5.6.4
Example usage .................................................................................................................... 29
5.7
states ......................................................................................................................................... 29
5.7.1
Description ......................................................................................................................... 29
5.7.2
Parameters.......................................................................................................................... 29
5.7.3
Return value ....................................................................................................................... 29
5.8
state ........................................................................................................................................... 30
5.8.1
Description ......................................................................................................................... 30
5.8.2
Parameters.......................................................................................................................... 30
5.8.3
Return value ....................................................................................................................... 30
5.9
nodes ......................................................................................................................................... 30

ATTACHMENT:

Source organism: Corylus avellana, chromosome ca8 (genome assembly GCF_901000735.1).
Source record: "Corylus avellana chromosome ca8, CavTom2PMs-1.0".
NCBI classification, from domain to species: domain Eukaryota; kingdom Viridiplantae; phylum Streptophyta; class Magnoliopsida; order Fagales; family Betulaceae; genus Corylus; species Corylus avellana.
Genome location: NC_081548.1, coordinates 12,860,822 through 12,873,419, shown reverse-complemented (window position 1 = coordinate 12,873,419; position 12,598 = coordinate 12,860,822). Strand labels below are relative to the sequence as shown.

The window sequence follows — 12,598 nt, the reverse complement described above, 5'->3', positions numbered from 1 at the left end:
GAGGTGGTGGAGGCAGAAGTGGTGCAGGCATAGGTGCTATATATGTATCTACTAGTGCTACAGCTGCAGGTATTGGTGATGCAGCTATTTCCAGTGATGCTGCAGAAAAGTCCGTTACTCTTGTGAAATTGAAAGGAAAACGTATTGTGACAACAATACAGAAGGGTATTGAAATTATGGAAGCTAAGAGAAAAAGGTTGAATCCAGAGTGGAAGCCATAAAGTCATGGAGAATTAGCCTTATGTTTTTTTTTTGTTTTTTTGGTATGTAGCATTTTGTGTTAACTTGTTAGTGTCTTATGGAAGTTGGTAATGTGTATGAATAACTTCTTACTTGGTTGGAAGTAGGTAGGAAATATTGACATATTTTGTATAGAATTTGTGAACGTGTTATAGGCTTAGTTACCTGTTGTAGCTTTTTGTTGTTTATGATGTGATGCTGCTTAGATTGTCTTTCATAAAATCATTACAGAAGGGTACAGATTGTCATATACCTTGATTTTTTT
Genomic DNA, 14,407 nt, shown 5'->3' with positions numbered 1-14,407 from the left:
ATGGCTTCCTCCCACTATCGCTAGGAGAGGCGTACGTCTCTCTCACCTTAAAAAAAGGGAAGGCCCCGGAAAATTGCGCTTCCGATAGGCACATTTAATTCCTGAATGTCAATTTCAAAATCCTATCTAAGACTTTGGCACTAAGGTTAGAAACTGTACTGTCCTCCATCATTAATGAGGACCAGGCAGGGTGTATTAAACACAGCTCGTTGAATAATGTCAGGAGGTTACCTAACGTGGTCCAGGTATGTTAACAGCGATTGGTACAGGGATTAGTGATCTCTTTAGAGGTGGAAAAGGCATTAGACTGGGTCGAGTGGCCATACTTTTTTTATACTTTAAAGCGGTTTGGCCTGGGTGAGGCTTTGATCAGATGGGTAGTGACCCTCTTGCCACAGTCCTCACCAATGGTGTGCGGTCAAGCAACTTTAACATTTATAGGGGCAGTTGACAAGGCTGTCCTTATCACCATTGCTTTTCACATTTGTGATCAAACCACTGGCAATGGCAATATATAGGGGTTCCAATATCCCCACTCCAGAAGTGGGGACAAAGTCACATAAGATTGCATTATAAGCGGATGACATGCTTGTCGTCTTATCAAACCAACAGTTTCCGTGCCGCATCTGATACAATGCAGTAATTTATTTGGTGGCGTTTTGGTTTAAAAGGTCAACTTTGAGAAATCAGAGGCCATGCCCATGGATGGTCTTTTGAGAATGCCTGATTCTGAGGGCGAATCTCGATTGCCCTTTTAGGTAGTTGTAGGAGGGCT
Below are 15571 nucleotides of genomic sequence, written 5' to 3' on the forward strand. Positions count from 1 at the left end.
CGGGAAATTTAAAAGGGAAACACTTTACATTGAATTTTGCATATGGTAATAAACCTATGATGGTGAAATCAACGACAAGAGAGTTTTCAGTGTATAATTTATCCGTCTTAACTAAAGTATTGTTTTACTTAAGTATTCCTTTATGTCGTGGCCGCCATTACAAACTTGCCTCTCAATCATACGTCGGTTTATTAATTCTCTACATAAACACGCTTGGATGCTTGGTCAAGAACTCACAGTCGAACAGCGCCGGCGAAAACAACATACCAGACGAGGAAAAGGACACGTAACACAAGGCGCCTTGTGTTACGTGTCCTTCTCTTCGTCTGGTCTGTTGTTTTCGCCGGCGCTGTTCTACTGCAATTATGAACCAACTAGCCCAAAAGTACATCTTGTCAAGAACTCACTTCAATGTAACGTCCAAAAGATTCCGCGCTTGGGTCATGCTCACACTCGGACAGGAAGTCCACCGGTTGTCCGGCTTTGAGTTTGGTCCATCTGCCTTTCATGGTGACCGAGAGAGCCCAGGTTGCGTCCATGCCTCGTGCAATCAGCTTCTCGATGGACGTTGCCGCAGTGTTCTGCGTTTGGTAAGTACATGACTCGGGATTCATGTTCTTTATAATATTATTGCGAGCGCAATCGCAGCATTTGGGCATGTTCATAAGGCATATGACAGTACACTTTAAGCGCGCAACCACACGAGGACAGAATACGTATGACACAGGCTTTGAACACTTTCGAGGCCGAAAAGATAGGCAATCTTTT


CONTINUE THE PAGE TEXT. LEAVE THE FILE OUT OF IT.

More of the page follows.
5.9.1
Description ......................................................................................................................... 30
5.9.2
Parameters.......................................................................................................................... 30
5.9.3
Return value ....................................................................................................................... 30
5.10
idset ....................................................................................................................................... 30
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5.10.1 Description ......................................................................................................................... 30
5.10.2 Parameters.......................................................................................................................... 30
5.10.3 Return value ....................................................................................................................... 31
5.11
pmask .................................................................................................................................... 31
5.11.1 Description ......................................................................................................................... 31
5.11.2 Parameters.......................................................................................................................... 31
5.11.3 Return value ....................................................................................................................... 31
5.12
ndel ........................................................................................................................................ 31
5.12.1 Description ......................................................................................................................... 31
5.12.2 Parameters.......................................................................................................................... 31
5.12.3 Return value ....................................................................................................................... 31
5.13
time ....................................................................................................................................... 31
5.13.1 Description ......................................................................................................................... 31
5.13.2 Parameters.......................................................................................................................... 31